## Archive for the 'waves' Category

02
Nov
07

### Rayleigh Surface Waves Rayleigh Surface Waves are associated with ocean waves and earthquakes.

Here is some Mathematica code:

```(* runtime: 0.2 second *) omega = 2 Pi; k = 7; nu = 0.33; n = 0.175; xi = Sqrt[(0.5 - nu)/(1 - nu)]; q = k Sqrt[1 - n^2 xi^2]; s = k Sqrt[1 - n^2]; Do[grid = Table[{x + k (Exp[q y] - 2 q s Exp[s y]/(s^2 + k^2)) Sin[omega t - k x], y + q (Exp[q y] - 2 k^2 Exp[s y]/(s^2 + k^2)) Cos[omega t - k x]}, {x, 0, 2, 0.1}, {y, -1, 0, 0.1}]; Show[Graphics[{Map[Line, grid], Map[Line, Transpose[grid]]}, AspectRatio -> Automatic, PlotRange -> {{-0.1, 2.1}, {-1.1, 0.25}}]], {t, 0, 1, 0.05}];```

05
May
07

### 2D Wave-Particle Simulations 2D Wave-Particle Simulations (Mathematica 4.2, 1/15/05; C++ version: 5/16/07) The left animation shows the quantum mechanical probabilty distribution of an electron as it passes through two narrow slits. The electron itself is much smaller than its probability distribution cloud, which is dispersed over a large area, creating an interference pattern. As soon as the actual location of the electron itself is detected, then its probability distribution cloud will become small again. The color represents the complex phase. The following Mathematica code uses the Crank-Nicolson method with time-splitting to solve the Schrödinger wave equation:
```(* runtime: 10 seconds, V is the potential energy *) << LinearAlgebra`Tridiagonal`; n = 55; dx = 1.0/(n - 1); hbar = m = 1; dt = m dx^2/hbar; a = I hbar/dt; b = hbar^2/(4 m dx^2); blist = Table[b, {n - 1}]; psi = Table[Module[{p = {x - 0.25, y - 0.5}}, Exp[I {100, 0}.p - p.p/(2 0.14^2)]], {y, 0, 1, dx}, {x, 0, 1, dx}]; V = Table[If[0.48 < x < 0.52 && ! (0.4 < y < 0.475 || 0.525 < y < 0.6), 10000, 0], {y, 0, 1, dx}, {x, 0, 1, dx}]; Do[psi = Table[TridiagonalSolve[blist, a - 2b - V[[All, j]]/2, blist, (a + 2b + V[[All, j]]/2)psi[[All, j]] - b Table[psi[[i, Min[n, j + 1]]] + psi[[i, Max[1, j - 1]]], {i, 1, n}]], {j, 1, n}]; psi = Table[TridiagonalSolve[blist, a - 2b - V[[i,All]]/2, blist, (a + 2b + V[[i, All]]/2)psi[[All, i]] - b Table[psi[[j, Min[n, i + 1]]] + psi[[j, Max[1, i - 1]]], {j, 1, n}]], {i, 1, n}]; Show[Graphics[RasterArray[Map[(x = Min[Abs[#]^2, 1];Hue[Arg[#]/(2Pi), Min[1, 2(1 - x)], Min[1, 2x]]) &, psi + V, {2}]], AspectRatio -> 1]], {40}];```   In case you’re wondering how TridiagonalSolve works:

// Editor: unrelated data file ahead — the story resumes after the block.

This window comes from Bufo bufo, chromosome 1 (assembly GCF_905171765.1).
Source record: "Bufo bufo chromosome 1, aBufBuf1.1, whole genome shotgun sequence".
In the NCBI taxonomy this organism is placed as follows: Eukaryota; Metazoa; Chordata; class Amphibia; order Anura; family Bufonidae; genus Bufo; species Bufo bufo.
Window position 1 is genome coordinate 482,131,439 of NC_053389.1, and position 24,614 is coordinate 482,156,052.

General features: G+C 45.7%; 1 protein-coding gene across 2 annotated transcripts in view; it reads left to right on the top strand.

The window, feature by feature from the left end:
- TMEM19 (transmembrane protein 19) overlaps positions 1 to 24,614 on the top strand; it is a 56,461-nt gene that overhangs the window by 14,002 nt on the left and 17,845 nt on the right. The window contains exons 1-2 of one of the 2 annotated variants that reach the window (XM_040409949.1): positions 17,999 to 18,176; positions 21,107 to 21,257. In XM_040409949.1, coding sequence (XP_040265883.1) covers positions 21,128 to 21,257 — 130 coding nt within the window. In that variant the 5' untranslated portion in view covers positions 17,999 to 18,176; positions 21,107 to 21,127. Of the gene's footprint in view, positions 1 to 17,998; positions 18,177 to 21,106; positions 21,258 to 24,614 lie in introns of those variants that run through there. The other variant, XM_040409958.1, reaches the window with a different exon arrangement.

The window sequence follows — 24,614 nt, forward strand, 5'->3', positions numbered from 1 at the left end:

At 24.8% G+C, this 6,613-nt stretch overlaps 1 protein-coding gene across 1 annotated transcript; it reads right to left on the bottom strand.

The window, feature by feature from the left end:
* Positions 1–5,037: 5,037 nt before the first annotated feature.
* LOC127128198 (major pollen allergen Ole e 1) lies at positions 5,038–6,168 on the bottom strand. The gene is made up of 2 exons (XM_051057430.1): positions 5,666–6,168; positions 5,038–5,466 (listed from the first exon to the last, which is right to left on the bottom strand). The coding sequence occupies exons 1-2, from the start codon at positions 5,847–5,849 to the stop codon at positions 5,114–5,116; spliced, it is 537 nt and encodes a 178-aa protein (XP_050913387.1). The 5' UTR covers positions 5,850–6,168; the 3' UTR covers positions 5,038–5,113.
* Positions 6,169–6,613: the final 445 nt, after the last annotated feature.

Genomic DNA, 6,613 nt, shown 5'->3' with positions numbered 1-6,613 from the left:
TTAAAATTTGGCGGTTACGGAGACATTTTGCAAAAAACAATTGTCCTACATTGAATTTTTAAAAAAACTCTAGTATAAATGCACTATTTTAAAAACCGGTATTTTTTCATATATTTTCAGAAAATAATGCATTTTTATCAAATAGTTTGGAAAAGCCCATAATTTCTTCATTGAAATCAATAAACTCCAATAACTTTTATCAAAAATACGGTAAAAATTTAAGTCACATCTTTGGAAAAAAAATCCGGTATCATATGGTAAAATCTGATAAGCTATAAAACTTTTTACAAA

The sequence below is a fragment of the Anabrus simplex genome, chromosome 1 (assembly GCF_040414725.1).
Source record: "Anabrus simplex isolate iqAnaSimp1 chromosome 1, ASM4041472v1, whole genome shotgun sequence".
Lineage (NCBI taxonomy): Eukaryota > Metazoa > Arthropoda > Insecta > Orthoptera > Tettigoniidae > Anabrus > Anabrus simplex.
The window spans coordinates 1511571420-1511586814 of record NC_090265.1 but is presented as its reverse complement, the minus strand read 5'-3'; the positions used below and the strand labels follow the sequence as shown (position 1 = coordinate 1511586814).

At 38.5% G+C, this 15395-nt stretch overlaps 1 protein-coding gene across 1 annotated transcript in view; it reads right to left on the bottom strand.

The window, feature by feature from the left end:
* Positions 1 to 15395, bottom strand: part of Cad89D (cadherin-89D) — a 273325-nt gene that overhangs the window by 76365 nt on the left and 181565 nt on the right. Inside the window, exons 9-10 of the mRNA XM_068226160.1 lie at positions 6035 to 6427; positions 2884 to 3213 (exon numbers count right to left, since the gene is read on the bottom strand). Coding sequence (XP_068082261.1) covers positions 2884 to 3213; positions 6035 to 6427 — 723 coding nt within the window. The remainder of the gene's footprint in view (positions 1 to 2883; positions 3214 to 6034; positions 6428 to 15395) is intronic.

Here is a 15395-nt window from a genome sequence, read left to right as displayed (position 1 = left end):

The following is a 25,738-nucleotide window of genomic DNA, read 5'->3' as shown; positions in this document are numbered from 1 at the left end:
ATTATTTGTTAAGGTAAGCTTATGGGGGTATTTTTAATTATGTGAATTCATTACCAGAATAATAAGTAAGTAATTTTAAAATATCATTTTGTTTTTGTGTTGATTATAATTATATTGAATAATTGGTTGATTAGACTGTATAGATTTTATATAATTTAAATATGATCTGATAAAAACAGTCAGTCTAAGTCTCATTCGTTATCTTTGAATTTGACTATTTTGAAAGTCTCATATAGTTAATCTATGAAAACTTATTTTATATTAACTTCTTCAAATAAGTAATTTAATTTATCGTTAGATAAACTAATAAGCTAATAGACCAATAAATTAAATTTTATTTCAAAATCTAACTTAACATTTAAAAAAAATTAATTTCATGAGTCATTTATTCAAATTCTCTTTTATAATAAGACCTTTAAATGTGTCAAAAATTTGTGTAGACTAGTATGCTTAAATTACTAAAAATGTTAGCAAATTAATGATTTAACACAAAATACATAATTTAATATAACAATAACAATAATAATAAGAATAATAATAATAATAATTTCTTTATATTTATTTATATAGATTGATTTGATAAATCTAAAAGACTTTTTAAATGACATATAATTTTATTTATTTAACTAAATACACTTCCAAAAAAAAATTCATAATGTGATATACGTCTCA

`TridiagonalSolve[a_, b_, c_, r_] := Module[{n = Length[r], p, q}, p = q =Table[0, {n}]; {p[], q[]} = {c[], r[]}/b[]; Do[{p[[i]], q[[i]]} = {If[i < n, c[[i]], 0], r[[i]] - a[[i - 1]]q[[i - 1]]}/(b[[i]] - a[[i - 1]]p[[i - 1]]), {i, 2, n}]; Do[q[[i]] -= p[[i]]q[[i + 1]], {i, n - 1, 1, -1}]; q];`

22
Apr
06

### Water Caustics  This water-like surface was generated in Mathematica using frequency filtered random noise, and then it was raytraced in POV-Ray and water caustics were added using Henrik Jensen’sphoton mapping technique. The smooth_triangle command was used for phong normal interpolation of the water’s surface.

Link: Water Caustics Generator – C++ program by Kjell Andersson, uses Heron’s Formula to calculate the caustics

29
Jul
05

### Water Ripple Simulation  Here is a simple water ripple simulation showing single slit wave diffraction. The following Mathematica code solves the wave equation with damping using the finite difference method. You can read more about this algorithm on Hugo Elias’ website. (Note: technically this simulation should use Neumann boundary conditions but I decided it was simplier to demonstrate using Dirichlet boundary conditions).

`(* runtime: 18 seconds, c is the wave speed and b is a damping factor *) n = 64; c = 1; b = 5; dx = 1.0/(n - 1); Courant = Sqrt[2.0]/2;dt = Courant dx/c; z1 = z2 = Table[0.0, {n}, {n}]; Do[{z1, z2} = {z2, z1}; z1[[n/2, n/4]] = Sin[16Pi t]; Do[If[0.45 < i/n < 0.55 || ! (0.48 < j/n < 0.52), z2[[i, j]] = (2(1 - 2Courant^2)z1[[i, j]] + Courant^2(z1[[i - 1, j]] + z1[[i + 1, j]] + z1[[i, j - 1]] + z1[[i, j + 1]]))/(1 + b dt) - z2[[i, j]]], {i, 2, n - 1}, {j, 2, n - 1}]; ListPlot3D[z1, Mesh -> False, PlotRange -> {-1, 1}], {t, 0, 1, dt}];`

24
Aug
04

### Wave Interference This interference pattern is the superposition of two wave sources, such as light passing through two narrow slits.
```(* runtime: 9 seconds *) Do[DensityPlot[Sin[2Pi(Sqrt[x^2 + (y - 3)^2] + t)] + Sin[2Pi(Sqrt[x^2 + (y + 3)^2] + t)], {x, 0, 16}, {y, -8, 8}, PlotPoints -> 275, Mesh -> False, Frame -> False], {t, 0, 1, 0.1}];```

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